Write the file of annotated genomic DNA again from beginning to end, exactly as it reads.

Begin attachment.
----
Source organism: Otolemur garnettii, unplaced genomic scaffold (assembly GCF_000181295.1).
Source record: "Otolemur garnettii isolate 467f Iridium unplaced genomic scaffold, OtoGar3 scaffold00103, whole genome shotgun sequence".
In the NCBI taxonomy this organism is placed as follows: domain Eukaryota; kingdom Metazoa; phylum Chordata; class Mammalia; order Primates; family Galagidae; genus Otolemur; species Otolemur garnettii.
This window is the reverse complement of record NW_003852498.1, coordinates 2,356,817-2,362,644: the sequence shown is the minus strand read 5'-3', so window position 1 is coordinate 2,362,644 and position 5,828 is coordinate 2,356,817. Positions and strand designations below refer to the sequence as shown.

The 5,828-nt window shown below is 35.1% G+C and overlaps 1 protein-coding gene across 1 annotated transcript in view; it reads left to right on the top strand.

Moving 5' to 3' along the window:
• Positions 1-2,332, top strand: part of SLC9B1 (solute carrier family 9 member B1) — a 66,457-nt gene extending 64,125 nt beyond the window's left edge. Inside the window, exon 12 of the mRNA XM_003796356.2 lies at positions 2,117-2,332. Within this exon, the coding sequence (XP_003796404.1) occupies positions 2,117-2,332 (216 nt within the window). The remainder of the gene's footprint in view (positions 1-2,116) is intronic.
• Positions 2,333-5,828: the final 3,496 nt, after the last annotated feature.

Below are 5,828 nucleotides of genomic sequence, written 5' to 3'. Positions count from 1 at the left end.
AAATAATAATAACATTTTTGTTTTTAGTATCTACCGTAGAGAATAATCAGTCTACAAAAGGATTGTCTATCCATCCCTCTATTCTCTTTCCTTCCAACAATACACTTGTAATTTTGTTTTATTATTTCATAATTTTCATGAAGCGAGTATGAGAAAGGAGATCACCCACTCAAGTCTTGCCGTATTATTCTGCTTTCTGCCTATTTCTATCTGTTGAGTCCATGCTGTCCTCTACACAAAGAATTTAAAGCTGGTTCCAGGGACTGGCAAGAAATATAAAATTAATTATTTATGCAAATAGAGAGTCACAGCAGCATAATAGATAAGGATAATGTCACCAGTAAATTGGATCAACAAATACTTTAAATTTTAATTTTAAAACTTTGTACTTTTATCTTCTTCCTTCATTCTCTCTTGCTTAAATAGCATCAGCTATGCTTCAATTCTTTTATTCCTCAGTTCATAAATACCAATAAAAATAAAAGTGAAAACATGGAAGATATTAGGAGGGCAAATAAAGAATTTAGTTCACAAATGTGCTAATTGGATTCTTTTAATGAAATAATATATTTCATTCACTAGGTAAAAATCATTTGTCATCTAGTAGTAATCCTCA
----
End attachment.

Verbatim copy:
Source organism: Otolemur garnettii, unplaced genomic scaffold (assembly GCF_000181295.1).
Source record: "Otolemur garnettii isolate 467f Iridium unplaced genomic scaffold, OtoGar3 scaffold00103, whole genome shotgun sequence".
In the NCBI taxonomy this organism is placed as follows: domain Eukaryota; kingdom Metazoa; phylum Chordata; class Mammalia; order Primates; family Galagidae; genus Otolemur; species Otolemur garnettii.
This window is the reverse complement of record NW_003852498.1, coordinates 2,356,817-2,362,644: the sequence shown is the minus strand read 5'-3', so window position 1 is coordinate 2,362,644 and position 5,828 is coordinate 2,356,817. Positions and strand designations below refer to the sequence as shown.

The 5,828-nt window shown below is 35.1% G+C and overlaps 1 protein-coding gene across 1 annotated transcript in view; it reads left to right on the top strand.

Moving 5' to 3' along the window:
• Positions 1-2,332, top strand: part of SLC9B1 (solute carrier family 9 member B1) — a 66,457-nt gene extending 64,125 nt beyond the window's left edge. Inside the window, exon 12 of the mRNA XM_003796356.2 lies at positions 2,117-2,332. Within this exon, the coding sequence (XP_003796404.1) occupies positions 2,117-2,332 (216 nt within the window). The remainder of the gene's footprint in view (positions 1-2,116) is intronic.
• Positions 2,333-5,828: the final 3,496 nt, after the last annotated feature.

Below are 5,828 nucleotides of genomic sequence, written 5' to 3'. Positions count from 1 at the left end.
AAATAATAATAACATTTTTGTTTTTAGTATCTACCGTAGAGAATAATCAGTCTACAAAAGGATTGTCTATCCATCCCTCTATTCTCTTTCCTTCCAACAATACACTTGTAATTTTGTTTTATTATTTCATAATTTTCATGAAGCGAGTATGAGAAAGGAGATCACCCACTCAAGTCTTGCCGTATTATTCTGCTTTCTGCCTATTTCTATCTGTTGAGTCCATGCTGTCCTCTACACAAAGAATTTAAAGCTGGTTCCAGGGACTGGCAAGAAATATAAAATTAATTATTTATGCAAATAGAGAGTCACAGCAGCATAATAGATAAGGATAATGTCACCAGTAAATTGGATCAACAAATACTTTAAATTTTAATTTTAAAACTTTGTACTTTTATCTTCTTCCTTCATTCTCTCTTGCTTAAATAGCATCAGCTATGCTTCAATTCTTTTATTCCTCAGTTCATAAATACCAATAAAAATAAAAGTGAAAACATGGAAGATATTAGGAGGGCAAATAAAGAATTTAGTTCACAAATGTGCTAATTGGATTCTTTTAATGAAATAATATATTTCATTCACTAGGTAAAAATCATTTGTCATCTAGTAGTAATCCTCA